We will be attending the event at Home Grown Hydroponics featuring Dr. George Brooks. After that, we fully intend on converting our backyard pool into a productive pond. We have seen some information on this site whereas others in the group have done this, and we would be grateful for input and suggestions from anyone with experience with this concept. We have been researching other information and are ready to commit to this conversion.
All that said - to invite any interested persons on the journey. We welcome people to check in on the project to learn with us and share ideas. Our skill level is average - but our hopes are high - so stay tuned.
Are you making the entire pool into a pond, or a greenhouse with a pond? I'd recommend you visit GardenPool.org. They're in Mesa & have tours occasionally. The next is in mid-Jan I think. Converting the whole pool into a pond would be very interesting and fun. If you'd be using it to run grow beds, it would take a lot of fish to bring the nitrates up, though. It would be interesting to see your plans!
I Second Sheri. I have not had a chance to visit Gardenpool.org myself, however their project is a huge inspiration.
One of the considerations of pool to pond conversions is the stocking density and how you plan on filtering the water. If you keep your fish density very low and take some steps to provide areas that promote the growth of bacteria to create a nitrogen cycle, it can work really well. If you use a fish like tilapia in your pool and you don't add controls to the population, you will probably have a population explosion of fish and fish waste that could throw your pH and ammonia levels off enough to create a fish kill.
Here are two videos that I find inspirational about the concept of pools. The first is Murray Hallam talking about using a swimming pool as a fish tank to grow fish to harvest and the amount of filtering required to keep those fish healthy:
The second is using the pool in more of a traditional pond sense, where it's not only a fish pool, but actually a working pond.
You'll notice the raised planter beds in the background that are the filter beds for the pond. I'm so excited to see your results - please keep us posted on your project. This can be done! I kind of wish I had a pool to try out this idea, too...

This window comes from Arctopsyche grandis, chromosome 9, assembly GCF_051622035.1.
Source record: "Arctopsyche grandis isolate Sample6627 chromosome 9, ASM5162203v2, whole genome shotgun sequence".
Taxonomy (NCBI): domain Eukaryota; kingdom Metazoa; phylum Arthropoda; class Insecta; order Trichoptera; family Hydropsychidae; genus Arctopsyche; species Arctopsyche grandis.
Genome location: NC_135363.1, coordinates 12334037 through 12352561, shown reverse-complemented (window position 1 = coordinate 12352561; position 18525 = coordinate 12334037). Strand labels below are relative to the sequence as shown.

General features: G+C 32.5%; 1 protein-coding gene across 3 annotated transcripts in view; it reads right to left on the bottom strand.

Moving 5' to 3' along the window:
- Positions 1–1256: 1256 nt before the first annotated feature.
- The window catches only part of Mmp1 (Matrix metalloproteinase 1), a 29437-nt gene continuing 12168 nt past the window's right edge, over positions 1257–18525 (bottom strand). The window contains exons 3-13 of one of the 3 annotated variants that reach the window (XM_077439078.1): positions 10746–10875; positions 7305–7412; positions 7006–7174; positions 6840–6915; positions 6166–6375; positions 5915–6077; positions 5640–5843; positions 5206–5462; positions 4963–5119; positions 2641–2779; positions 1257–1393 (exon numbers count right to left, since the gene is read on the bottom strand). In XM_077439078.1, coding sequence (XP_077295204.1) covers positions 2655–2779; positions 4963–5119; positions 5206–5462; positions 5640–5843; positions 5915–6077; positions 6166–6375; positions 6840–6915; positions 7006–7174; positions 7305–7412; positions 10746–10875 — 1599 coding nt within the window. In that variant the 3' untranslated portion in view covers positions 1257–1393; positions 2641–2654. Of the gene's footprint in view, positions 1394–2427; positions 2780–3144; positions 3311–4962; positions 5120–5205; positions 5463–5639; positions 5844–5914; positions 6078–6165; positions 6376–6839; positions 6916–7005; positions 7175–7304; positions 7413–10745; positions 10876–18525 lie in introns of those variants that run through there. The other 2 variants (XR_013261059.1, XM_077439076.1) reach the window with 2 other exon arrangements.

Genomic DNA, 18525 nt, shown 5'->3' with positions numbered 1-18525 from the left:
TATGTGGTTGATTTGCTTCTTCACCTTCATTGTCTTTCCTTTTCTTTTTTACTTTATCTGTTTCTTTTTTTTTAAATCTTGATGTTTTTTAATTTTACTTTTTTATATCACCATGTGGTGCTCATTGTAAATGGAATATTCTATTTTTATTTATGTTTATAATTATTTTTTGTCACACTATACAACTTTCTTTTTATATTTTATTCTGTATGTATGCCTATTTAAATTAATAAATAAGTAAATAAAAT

Yes, it takes a lot of plant life to balance the waste production. We have 500 gal total in tanks, and have to drain about 1/3 weekly into our soil based garden to keep it in balance because we don't have enough grow beds to use all the nitrates. It's a good problem, and our soil garden loves it, but we're considering cutting back to 300 gal., and have plans to double our beds in order to find the right balance. Now multiply our tanks by 20 to equal a 10,000gal pool, and that's a lot of plant life!
Garden Pool uses an older diving pool, with the deep end being the pond and the rest of the pool staying dry and set up for the plants. If you have a play pool, you can fill the bottom with water and build walkways across it. You'll need to calculate the right depth for the fish, then go from there. Lots of options!
Thanks for your interest and quick responses. Like many, we are tired of maintaining a pool that gets minimal use. What a waste. We were going to fill it in a couple of years ago, and it was the City of Mesa that directed us to www.GardenPool.org. So we waited and have been learning and building the courage to make the leap. I really like the laid-back guy in the video Liz posted, www.ecofilms.com.au/2011/10/22/growing-fish-on-algae/. One of the first links I found during research as www.kilk.com/pond.
So our original idea was to simply turn our pool into a pond to keep fish, supplement our in-ground garden with irrigation, and have water available if the world went to h***. Like the link from Liz, the guys says - it only makes sense. We will be learning more about the fish density ratio as we go and taking notes to share about everthing else.
Thanks again for the replies. More as we go.